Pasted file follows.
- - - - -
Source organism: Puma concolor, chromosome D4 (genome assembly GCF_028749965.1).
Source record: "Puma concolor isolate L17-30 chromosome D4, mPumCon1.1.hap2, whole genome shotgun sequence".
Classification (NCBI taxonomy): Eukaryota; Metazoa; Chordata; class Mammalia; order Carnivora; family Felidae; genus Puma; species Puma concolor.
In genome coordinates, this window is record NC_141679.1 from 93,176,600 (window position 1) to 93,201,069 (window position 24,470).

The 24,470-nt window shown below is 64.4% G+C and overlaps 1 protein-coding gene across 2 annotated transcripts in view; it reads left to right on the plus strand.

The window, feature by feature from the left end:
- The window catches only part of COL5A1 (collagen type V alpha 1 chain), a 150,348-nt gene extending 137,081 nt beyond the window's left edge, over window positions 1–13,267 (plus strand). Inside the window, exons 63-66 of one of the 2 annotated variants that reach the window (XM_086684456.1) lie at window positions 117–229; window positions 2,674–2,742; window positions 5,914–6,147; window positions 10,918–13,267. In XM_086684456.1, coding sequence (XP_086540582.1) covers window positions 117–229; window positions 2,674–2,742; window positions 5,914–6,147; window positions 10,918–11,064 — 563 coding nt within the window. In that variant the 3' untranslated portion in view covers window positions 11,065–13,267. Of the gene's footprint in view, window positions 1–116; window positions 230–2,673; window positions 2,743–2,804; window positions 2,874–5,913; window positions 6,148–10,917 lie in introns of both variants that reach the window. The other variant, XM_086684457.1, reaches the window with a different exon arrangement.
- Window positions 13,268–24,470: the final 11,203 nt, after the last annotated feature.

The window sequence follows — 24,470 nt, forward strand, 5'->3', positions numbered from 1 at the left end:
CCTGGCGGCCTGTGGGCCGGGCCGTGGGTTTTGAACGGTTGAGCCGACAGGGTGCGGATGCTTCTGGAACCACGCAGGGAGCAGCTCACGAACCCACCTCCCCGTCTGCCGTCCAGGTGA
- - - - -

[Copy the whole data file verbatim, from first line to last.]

Source organism: Puma concolor, chromosome D4 (genome assembly GCF_028749965.1).
Source record: "Puma concolor isolate L17-30 chromosome D4, mPumCon1.1.hap2, whole genome shotgun sequence".
Classification (NCBI taxonomy): Eukaryota; Metazoa; Chordata; class Mammalia; order Carnivora; family Felidae; genus Puma; species Puma concolor.
In genome coordinates, this window is record NC_141679.1 from 93,176,600 (window position 1) to 93,201,069 (window position 24,470).

The 24,470-nt window shown below is 64.4% G+C and overlaps 1 protein-coding gene across 2 annotated transcripts in view; it reads left to right on the plus strand.

The window, feature by feature from the left end:
- The window catches only part of COL5A1 (collagen type V alpha 1 chain), a 150,348-nt gene extending 137,081 nt beyond the window's left edge, over window positions 1–13,267 (plus strand). Inside the window, exons 63-66 of one of the 2 annotated variants that reach the window (XM_086684456.1) lie at window positions 117–229; window positions 2,674–2,742; window positions 5,914–6,147; window positions 10,918–13,267. In XM_086684456.1, coding sequence (XP_086540582.1) covers window positions 117–229; window positions 2,674–2,742; window positions 5,914–6,147; window positions 10,918–11,064 — 563 coding nt within the window. In that variant the 3' untranslated portion in view covers window positions 11,065–13,267. Of the gene's footprint in view, window positions 1–116; window positions 230–2,673; window positions 2,743–2,804; window positions 2,874–5,913; window positions 6,148–10,917 lie in introns of both variants that reach the window. The other variant, XM_086684457.1, reaches the window with a different exon arrangement.
- Window positions 13,268–24,470: the final 11,203 nt, after the last annotated feature.

The window sequence follows — 24,470 nt, forward strand, 5'->3', positions numbered from 1 at the left end:
CCTGGCGGCCTGTGGGCCGGGCCGTGGGTTTTGAACGGTTGAGCCGACAGGGTGCGGATGCTTCTGGAACCACGCAGGGAGCAGCTCACGAACCCACCTCCCCGTCTGCCGTCCAGGTGA